Author: Dan Simmons
Genre: horror, science fiction, short stories
Pages: 354 (paperback edition)
Published: January 1994
A collection of five novellas exploring the exquisite conjunction of love and death, combining literary artistry and undiluted emotional impact. Includes Entropy's Bed at Midnight, Dying in Bangkok, Sleeping with Teeth Women, Flashback, and The Great Lover.
The novella is an ideal length for dark fiction: short enough to sustain mood, long enough to develop interesting characters. This fine collection of five novellas shows off Simmons' range of styles: a literary tale of a man and his daughter on a scary mountainside; a Bram Stoker Award-winning horror tale about female vampires in Thailand; a semi-horrific Native American story about a young Sioux who undertakes various trials in order to become holy; a dark science fiction tale about a drug that has pernicious effects on society; and a harrowing, ambitious tale about the horrors of World War I.
Reviewed by April.
I picked this book up because I’d never heard of it before, and now I’m wondering why it’s so obscure.
Lovedeath is Simmons at the level of, well, Simmons. All of his work I’ve read so far (which is admittedly not much) has been at the very least excellent (if not outright mind-blowing) and this one is no exception. This is really a collection of five novellas which are centered around the themes of- you guessed it- love and death (but really nothing so simple).
A note about each piece:
Entropy’s Bed at Midnight- a father loses his son and wants to protect his daughter- but what’s the cost? Hell, just stepping out the front door can kill you. I like the way Simmons juxtaposes the memory of the past loss with the reality of the present fear of loss. It’s a simple story but told in a heartbreaking manner that has bittersweet written all over it.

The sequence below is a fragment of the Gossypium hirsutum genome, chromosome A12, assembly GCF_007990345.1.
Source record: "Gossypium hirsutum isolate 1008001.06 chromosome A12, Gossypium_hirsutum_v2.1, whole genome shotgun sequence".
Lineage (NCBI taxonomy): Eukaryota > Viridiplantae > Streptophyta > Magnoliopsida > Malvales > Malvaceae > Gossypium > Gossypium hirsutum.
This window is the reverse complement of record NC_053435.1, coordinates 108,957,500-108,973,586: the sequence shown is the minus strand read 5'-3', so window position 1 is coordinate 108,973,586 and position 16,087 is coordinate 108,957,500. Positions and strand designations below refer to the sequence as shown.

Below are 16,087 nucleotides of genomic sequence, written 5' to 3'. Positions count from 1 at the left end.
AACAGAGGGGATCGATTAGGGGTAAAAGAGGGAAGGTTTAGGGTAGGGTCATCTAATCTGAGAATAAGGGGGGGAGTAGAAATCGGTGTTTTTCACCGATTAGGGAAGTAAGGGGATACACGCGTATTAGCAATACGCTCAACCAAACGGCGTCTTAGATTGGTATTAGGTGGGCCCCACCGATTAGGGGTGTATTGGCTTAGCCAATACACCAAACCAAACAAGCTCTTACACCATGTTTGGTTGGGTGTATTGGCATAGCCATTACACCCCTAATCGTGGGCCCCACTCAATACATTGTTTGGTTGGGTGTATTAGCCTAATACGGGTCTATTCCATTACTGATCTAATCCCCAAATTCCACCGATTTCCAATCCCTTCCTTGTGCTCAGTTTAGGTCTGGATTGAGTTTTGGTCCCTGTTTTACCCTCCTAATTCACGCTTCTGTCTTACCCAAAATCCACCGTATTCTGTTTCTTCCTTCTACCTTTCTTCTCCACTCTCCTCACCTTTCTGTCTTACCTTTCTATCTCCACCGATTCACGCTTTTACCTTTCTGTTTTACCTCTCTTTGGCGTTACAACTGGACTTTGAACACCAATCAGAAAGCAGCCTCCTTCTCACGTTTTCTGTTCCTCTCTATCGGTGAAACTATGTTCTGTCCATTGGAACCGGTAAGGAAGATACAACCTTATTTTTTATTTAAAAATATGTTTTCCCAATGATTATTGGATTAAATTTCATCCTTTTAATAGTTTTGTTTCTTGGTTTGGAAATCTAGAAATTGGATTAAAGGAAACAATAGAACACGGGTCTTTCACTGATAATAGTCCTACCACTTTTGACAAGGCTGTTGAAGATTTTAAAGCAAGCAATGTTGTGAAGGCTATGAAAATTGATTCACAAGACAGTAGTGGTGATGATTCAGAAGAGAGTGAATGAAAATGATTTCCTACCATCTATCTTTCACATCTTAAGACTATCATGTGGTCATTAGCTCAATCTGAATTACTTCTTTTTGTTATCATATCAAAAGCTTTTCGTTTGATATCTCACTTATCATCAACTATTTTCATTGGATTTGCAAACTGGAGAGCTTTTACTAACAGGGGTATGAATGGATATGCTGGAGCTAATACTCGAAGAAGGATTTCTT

Dying in Bangkok- Darker than the first tale, this is a pretty creepy look at the underbelly of pleasure and the ways in which our sexual desire can lead us astray. It’s sensual, cautionary, and a bit disturbing all at once- an excellent mix.
Sleeping with Teeth Women- A little Native American guilt, anyone? (Just kidding.) This is about a seemingly useless young man
Flashback- Simmons’ nod to science fiction, this is about a drug where people can live out their memories again, at the expense of the present. I sensed a little of the cautionary in this as well, in a more realistic sense than the second of this collection. This is almost dystopian and could become reality fairly easily; it’s a plea to live life to the fullest and live in the present, something a lot of us forget to do.
The Great Lover- I understand why this was saved for last. It’s a long novella, but twists beauty and grimness to create a tapestry that is one of the better short works of speculative fiction I’ve ever read. The paranoia, terror, and tragedy of war is intertwined with the main character’s epiphany of the meaning of life. Sounds trite, but come on- if anyone can pull off this kind of depth it’s Simmons, and he does it with flying colors.
So- read this. Even if some stories are too terrifying or gritty for your taste, you’d be hard pressed not to find something to like in this collection. And if you’re a Dan Simmons fan, it’s a must read.